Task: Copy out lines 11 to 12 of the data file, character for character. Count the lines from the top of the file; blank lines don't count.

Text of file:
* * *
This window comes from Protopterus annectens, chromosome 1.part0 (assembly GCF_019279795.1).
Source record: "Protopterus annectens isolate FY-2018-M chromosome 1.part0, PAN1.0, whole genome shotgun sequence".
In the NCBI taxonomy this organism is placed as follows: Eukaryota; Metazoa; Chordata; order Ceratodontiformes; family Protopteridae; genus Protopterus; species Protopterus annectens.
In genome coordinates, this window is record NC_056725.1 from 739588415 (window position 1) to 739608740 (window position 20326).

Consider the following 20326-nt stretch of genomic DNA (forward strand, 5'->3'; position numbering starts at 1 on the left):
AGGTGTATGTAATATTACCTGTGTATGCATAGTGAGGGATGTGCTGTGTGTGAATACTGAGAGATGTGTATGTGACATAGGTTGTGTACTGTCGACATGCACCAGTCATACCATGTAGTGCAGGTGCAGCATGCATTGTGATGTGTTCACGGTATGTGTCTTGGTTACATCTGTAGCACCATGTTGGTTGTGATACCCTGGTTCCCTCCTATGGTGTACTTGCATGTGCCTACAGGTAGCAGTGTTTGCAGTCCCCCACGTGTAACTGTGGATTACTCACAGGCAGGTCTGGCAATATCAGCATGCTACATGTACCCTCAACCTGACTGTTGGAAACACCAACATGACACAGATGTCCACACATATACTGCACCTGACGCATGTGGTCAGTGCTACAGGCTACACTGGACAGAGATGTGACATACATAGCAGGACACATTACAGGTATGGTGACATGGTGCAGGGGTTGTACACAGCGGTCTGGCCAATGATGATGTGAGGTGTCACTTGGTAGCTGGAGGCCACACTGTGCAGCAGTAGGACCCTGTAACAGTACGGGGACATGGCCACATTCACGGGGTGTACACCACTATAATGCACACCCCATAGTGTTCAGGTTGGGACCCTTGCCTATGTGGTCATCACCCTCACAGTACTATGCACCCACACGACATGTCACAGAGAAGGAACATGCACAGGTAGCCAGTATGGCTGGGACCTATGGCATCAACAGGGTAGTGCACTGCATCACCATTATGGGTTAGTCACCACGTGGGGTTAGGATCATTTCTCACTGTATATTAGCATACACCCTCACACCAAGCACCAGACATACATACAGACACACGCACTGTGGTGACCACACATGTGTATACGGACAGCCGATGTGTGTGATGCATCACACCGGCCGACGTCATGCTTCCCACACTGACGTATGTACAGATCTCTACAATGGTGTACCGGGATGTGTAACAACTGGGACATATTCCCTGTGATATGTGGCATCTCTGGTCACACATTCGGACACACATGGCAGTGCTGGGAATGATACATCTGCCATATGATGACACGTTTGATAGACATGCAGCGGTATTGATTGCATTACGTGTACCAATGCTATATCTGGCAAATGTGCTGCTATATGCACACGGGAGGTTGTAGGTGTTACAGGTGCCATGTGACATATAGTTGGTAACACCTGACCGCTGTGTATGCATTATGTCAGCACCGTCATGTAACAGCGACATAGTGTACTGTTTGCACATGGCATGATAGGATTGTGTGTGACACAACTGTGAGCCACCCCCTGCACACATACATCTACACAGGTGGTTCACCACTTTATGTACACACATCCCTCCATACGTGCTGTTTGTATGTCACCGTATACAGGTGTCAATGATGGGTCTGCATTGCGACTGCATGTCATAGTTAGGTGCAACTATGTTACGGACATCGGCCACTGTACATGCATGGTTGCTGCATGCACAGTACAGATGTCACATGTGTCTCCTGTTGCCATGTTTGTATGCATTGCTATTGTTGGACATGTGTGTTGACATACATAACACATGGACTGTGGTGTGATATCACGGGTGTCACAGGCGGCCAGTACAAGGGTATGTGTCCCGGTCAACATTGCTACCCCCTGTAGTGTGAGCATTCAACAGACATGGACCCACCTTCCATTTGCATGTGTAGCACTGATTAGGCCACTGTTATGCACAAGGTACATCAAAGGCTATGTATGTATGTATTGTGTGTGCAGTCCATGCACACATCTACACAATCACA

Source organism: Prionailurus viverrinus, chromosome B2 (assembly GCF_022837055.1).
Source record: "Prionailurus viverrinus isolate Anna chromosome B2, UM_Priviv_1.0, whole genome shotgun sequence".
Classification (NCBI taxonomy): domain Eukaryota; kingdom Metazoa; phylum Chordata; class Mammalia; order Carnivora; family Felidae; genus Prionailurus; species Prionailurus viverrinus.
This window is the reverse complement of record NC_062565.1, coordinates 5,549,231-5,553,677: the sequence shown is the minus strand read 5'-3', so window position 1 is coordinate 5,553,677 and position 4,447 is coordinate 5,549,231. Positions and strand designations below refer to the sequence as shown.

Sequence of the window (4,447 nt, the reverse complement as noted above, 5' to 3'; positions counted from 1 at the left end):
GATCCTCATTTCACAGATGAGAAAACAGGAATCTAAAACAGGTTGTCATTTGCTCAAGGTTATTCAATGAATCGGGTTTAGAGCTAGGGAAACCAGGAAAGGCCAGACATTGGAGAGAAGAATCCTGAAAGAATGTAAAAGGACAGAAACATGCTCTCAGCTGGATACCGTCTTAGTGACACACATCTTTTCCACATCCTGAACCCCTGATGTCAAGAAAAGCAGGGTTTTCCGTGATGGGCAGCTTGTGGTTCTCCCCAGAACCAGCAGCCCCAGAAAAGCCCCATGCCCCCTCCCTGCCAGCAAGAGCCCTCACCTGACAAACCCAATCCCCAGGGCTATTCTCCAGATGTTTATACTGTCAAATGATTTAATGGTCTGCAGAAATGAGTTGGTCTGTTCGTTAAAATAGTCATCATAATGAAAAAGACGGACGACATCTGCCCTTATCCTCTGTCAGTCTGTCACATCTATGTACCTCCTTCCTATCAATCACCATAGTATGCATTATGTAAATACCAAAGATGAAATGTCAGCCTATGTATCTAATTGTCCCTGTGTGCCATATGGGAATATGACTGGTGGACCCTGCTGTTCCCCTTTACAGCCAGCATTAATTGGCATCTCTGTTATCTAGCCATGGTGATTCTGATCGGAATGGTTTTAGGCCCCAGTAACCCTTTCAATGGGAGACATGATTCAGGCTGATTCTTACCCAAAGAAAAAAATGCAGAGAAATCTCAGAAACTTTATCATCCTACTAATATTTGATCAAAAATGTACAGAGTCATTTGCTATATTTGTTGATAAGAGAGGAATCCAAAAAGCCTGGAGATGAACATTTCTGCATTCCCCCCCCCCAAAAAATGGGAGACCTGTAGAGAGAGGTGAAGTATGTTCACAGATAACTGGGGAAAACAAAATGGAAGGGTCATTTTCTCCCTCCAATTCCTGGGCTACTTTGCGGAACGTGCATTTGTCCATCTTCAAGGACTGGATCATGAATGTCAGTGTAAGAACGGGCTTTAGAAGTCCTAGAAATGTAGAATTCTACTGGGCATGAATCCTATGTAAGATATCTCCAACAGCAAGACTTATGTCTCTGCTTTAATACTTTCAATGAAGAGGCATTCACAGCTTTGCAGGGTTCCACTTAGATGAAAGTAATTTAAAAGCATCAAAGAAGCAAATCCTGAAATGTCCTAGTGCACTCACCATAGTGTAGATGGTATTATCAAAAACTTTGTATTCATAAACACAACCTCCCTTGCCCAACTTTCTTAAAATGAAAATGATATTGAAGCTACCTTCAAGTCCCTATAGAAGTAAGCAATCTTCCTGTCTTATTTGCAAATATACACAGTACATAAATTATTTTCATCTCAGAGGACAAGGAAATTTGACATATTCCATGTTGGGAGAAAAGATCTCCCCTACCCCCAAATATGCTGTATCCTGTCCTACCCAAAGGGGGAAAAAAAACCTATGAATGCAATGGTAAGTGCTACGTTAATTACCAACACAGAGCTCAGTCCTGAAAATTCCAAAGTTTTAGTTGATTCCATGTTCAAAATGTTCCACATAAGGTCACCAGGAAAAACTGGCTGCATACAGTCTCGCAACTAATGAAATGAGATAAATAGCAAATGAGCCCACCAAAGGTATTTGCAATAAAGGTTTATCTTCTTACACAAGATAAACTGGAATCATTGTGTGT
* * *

Sequence of the window (4,447 nt, the reverse complement as noted above, 5' to 3'; positions counted from 1 at the left end):
GATCCTCATTTCACAGATGAGAAAACAGGAATCTAAAACAGGTTGTCATTTGCTCAAGGTTATTCAATGAATCGGGTTTAGAGCTAGGGAAACCAGGAAAGGCCAGACATTGGAGAGAAGAATCCTGAAAGAATGTAAAAGGACAGAAACATGCTCTCAGCTGGATACCGTCTTAGTGACACACATCTTTTCCACATCCTGAACCCCTGATGTCAAGAAAAGCAGGGTTTTCCGTGATGGGCAGCTTGTGGTTCTCCCCAGAACCAGCAGCCCCAGAAAAGCCCCATGCCCCCTCCCTGCCAGCAAGAGCCCTCACCTGACAAACCCAATCCCCAGGGCTATTCTCCAGATGTTTATACTGTCAAATGATTTAATGGTCTGCAGAAATGAGTTGGTCTGTTCGTTAAAATAGTCATCATAATGAAAAAGACGGACGACATCTGCCCTTATCCTCTGTCAGTCTGTCACATCTATGTACCTCCTTCCTATCAATCACCATAGTATGCATTATGTAAATACCAAAGATGAAATGTCAGCCTATGTATCTAATTGTCCCTGTGTGCCATATGGGAATATGACTGGTGGACCCTGCTGTTCCCCTTTACAGCCAGCATTAATTGGCATCTCTGTTATCTAGCCATGGTGATTCTGATCGGAATGGTTTTAGGCCCCAGTAACCCTTTCAATGGGAGACATGATTCAGGCTGATTCTTACCCAAAGAAAAAAATGCAGAGAAATCTCAGAAACTTTATCATCCTACTAATATTTGATCAAAAATGTACAGAGTCATTTGCTATATTTGTTGATAAGAGAGGAATCCAAAAAGCCTGGAGATGAACATTTCTGCATTCCCCCCCCCCAAAAAATGGGAGACCTGTAGAGAGAGGTGAAGTATGTTCACAGATAACTGGGGAAAACAAAATGGAAGGGTCATTTTCTCCCTCCAATTCCTGGGCTACTTTGCGGAACGTGCATTTGTCCATCTTCAAGGACTGGATCATGAATGTCAGTGTAAGAACGGGCTTTAGAAGTCCTAGAAATGTAGAATTCTACTGGGCATGAATCCTATGTAAGATATCTCCAACAGCAAGACTTATGTCTCTGCTTTAATACTTTCAATGAAGAGGCATTCACAGCTTTGCAGGGTTCCACTTAGATGAAAGTAATTTAAAAGCATCAAAGAAGCAAATCCTGAAATGTCCTAGTGCACTCACCATAGTGTAGATGGTATTATCAAAAACTTTGTATTCATAAACACAACCTCCCTTGCCCAACTTTCTTAAAATGAAAATGATATTGAAGCTACCTTCAAGTCCCTATAGAAGTAAGCAATCTTCCTGTCTTATTTGCAAATATACACAGTACATAAATTATTTTCATCTCAGAGGACAAGGAAATTTGACATATTCCATGTTGGGAGAAAAGATCTCCCCTACCCCCAAATATGCTGTATCCTGTCCTACCCAAAGGGGGAAAAAAAACCTATGAATGCAATGGTAAGTGCTACGTTAATTACCAACACAGAGCTCAGTCCTGAAAATTCCAAAGTTTTAGTTGATTCCATGTTCAAAATGTTCCACATAAGGTCACCAGGAAAAACTGGCTGCATACAGTCTCGCAACTAATGAAATGAGATAAATAGCAAATGAGCCCACCAAAGGTATTTGCAATAAAGGTTTATCTTCTTACACAAGATAAACTGGAATCATTGTGTGT